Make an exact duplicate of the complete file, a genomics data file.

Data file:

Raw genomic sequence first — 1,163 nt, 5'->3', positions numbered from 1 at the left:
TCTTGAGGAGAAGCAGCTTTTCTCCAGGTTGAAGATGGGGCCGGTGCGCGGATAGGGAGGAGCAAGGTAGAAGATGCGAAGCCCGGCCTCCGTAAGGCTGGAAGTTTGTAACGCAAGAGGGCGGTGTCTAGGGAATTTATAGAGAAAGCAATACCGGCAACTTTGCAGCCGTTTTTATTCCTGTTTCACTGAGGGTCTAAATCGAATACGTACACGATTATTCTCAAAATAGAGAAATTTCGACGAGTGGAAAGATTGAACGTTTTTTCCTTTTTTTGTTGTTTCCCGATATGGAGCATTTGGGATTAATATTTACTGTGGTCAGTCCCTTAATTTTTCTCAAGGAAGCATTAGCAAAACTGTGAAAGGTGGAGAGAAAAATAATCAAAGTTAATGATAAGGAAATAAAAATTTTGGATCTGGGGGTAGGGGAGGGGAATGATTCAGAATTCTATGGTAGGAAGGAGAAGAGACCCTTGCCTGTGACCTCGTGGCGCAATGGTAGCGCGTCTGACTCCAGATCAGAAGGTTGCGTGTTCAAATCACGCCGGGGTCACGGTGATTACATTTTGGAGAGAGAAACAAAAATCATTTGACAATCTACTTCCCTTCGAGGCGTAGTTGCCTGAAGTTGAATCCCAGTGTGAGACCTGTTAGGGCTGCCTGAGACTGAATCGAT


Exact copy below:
Raw genomic sequence first — 1,163 nt, 5'->3', positions numbered from 1 at the left:
TCTTGAGGAGAAGCAGCTTTTCTCCAGGTTGAAGATGGGGCCGGTGCGCGGATAGGGAGGAGCAAGGTAGAAGATGCGAAGCCCGGCCTCCGTAAGGCTGGAAGTTTGTAACGCAAGAGGGCGGTGTCTAGGGAATTTATAGAGAAAGCAATACCGGCAACTTTGCAGCCGTTTTTATTCCTGTTTCACTGAGGGTCTAAATCGAATACGTACACGATTATTCTCAAAATAGAGAAATTTCGACGAGTGGAAAGATTGAACGTTTTTTCCTTTTTTTGTTGTTTCCCGATATGGAGCATTTGGGATTAATATTTACTGTGGTCAGTCCCTTAATTTTTCTCAAGGAAGCATTAGCAAAACTGTGAAAGGTGGAGAGAAAAATAATCAAAGTTAATGATAAGGAAATAAAAATTTTGGATCTGGGGGTAGGGGAGGGGAATGATTCAGAATTCTATGGTAGGAAGGAGAAGAGACCCTTGCCTGTGACCTCGTGGCGCAATGGTAGCGCGTCTGACTCCAGATCAGAAGGTTGCGTGTTCAAATCACGCCGGGGTCACGGTGATTACATTTTGGAGAGAGAAACAAAAATCATTTGACAATCTACTTCCCTTCGAGGCGTAGTTGCCTGAAGTTGAATCCCAGTGTGAGACCTGTTAGGGCTGCCTGAGACTGAATCGAT